• Gary Moller

Protecting my Brain and Cervical Spine

Updated: Jul 3, 2019

What I am doing to reduce the risk of brain and cervical spine injuries while mountain biking


My interest in brain and cervical spinal (neck) protection has been extra high since I almost put myself into a wheelchair in March of this year. You can read all about it here:

https://www.garymoller.com/post/2019/03/29/im-not-at-it-anymore


While the fall did not cause a concussion, the impact of my head with the ground almost broke my neck, with the impact crushing and bruising my spinal cord. I distinctly remember what happened the instant my helmeted head struck the ground. Like a hammer ringing a bell, the shock from the sudden deceleration was sharply transmitted from the helmet to the skull bones, then instantly to the bones of the neck. At the same time, I was violently bent over like a scorpion, crushing my spinal cord in the process.


When I first saw this MRI of my spinal cord I was shocked, confirming that I was very lucky not to be permanently paralysed.


MRI of cervical spine
MRI of Gary's cervical spine showing the crushed spinal cord.

Crashes in cross-country mountain-biking are usually slow speed - they are for me anyway. It is not a sudden, violent whack that usually does the damage because most of these falls are more like slides than the direct, violent impacts that might be the case when hitting a car and falling head-first onto pavement.


In my crashes, the most damage to the head and neck happens when the sliding helmet catches on the ground or an obstacle like rocks or roots. In this case, powerful torsional forces are transmitted from the helmet to the skull and onto the neck. Other than relatively minor grazes, cuts and bruises and the occasional broken bone, by far the most serious damage I have suffered is to my neck. On all previous occasions this has involved a fall, going into some kind of slide/tumble then the helmet catching and my neck getting a violent twist. This is why most of the serious damage I have suffered has been to the neck and never a concussion. The difference with this latest neck injury was the more direct impact onto the helmet after going over my handle bars and my extra vulnerability to harm due to the structural weaknesses in my cervical spine from past damage.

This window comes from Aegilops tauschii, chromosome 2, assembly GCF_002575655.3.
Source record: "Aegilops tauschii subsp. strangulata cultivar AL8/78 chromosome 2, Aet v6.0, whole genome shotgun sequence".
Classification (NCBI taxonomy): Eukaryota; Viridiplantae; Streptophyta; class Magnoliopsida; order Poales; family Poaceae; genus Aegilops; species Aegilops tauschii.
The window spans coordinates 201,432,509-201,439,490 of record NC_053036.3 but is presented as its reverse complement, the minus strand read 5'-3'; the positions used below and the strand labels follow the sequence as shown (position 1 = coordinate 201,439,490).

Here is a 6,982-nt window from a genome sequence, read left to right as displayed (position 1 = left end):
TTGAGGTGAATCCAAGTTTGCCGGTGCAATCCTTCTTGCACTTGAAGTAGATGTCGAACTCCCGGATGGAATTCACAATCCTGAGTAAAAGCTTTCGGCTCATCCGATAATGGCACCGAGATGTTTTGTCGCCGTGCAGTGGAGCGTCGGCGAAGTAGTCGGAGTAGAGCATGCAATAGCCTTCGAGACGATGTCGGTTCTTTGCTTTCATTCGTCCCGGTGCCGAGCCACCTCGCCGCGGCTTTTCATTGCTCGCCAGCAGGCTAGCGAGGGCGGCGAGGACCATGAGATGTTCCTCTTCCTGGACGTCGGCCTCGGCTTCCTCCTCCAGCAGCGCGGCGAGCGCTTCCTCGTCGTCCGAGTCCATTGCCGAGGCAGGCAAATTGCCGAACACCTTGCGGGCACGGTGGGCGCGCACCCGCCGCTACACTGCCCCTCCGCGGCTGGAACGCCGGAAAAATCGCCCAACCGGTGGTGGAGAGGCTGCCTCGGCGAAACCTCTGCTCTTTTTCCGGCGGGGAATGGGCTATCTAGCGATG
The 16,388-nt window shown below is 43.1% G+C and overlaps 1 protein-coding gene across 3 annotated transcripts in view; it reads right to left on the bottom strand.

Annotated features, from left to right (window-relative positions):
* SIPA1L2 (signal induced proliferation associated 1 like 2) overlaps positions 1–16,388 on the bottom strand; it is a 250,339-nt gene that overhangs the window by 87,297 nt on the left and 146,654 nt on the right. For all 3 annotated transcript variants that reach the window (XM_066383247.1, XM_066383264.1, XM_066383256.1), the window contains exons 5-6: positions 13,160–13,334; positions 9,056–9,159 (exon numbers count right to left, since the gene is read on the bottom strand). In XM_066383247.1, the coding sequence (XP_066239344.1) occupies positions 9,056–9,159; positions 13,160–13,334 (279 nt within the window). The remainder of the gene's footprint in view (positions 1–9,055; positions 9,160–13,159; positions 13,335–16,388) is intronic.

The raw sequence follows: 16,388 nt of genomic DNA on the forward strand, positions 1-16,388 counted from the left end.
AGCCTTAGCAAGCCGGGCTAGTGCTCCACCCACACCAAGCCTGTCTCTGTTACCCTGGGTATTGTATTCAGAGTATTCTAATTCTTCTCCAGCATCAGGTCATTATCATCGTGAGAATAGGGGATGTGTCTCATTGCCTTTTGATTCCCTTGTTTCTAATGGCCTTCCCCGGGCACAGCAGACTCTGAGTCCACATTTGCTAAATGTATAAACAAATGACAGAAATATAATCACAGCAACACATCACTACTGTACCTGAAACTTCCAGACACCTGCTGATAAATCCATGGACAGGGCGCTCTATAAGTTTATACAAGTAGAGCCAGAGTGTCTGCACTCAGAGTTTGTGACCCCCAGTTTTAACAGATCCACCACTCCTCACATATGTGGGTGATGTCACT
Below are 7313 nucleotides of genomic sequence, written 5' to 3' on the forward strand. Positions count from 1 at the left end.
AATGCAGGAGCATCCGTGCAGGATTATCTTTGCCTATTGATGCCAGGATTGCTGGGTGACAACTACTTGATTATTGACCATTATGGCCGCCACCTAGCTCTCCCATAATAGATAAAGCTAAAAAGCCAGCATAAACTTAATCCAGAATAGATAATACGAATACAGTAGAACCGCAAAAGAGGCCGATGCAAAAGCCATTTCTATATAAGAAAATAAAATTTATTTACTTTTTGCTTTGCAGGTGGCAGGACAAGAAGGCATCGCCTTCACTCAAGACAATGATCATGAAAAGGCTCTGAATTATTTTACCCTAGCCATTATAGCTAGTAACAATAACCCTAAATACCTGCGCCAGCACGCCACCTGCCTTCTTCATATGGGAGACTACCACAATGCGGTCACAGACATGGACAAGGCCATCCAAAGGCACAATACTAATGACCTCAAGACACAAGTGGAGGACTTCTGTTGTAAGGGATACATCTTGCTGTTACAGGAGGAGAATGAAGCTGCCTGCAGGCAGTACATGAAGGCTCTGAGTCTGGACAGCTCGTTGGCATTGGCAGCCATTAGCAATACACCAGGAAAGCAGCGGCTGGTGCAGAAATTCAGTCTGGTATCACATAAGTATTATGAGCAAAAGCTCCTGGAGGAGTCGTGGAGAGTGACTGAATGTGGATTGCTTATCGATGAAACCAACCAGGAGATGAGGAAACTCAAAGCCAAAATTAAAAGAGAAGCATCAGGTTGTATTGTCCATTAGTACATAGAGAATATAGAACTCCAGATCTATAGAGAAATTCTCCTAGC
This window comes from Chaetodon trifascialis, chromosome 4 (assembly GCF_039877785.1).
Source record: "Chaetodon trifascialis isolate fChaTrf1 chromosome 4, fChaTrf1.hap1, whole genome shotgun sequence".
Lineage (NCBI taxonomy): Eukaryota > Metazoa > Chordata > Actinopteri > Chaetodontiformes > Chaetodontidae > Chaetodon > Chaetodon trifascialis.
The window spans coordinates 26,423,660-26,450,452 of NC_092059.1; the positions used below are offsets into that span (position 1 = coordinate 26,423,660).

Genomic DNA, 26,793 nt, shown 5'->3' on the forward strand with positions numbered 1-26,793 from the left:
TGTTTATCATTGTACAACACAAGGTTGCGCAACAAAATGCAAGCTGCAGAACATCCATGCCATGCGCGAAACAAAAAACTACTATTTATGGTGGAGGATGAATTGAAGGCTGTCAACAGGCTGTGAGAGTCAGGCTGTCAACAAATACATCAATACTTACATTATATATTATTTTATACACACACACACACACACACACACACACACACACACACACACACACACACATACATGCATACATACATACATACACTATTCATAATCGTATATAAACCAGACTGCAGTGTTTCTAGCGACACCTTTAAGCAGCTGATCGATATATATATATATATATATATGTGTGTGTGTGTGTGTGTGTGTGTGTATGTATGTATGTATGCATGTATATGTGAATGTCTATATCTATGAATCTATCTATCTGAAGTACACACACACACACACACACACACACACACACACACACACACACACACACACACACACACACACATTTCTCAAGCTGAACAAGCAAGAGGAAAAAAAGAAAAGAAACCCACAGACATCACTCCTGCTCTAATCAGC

I knew immediately that this was the one accident that I was not going to walk away from!


I did end up walking away from it after several weeks but I did seriously consider that this was the end of all high-risk activities for me. I thought seriously about retiring from all competitive cycling. As I am writing, I am aware that I have one numb small finger and some residual nerve pain in both arms. My neck is back to about where it was pre-injury in terms of mobility, so that is encouraging.


I am now back to full training, in very good condition and really enjoying life. So I have decided not to retire but to continue to do what I really enjoy while I still can, including contesting the next mountain biking world championships this August. I'm 66 year old later this year and still going strong, so why stop now? Instead of giving up, my strategy is to do everything I can to reduce my risk of further injuries to my cervical spine which is showing clear signs of being a little the worst for wear and tear.



What I am dong to reduce my risk of further injury



I have nailed this down to the following:

  1. Re-configuring my bike so that I am less likely to go over the handle bars.

  2. Improving my skills and strength.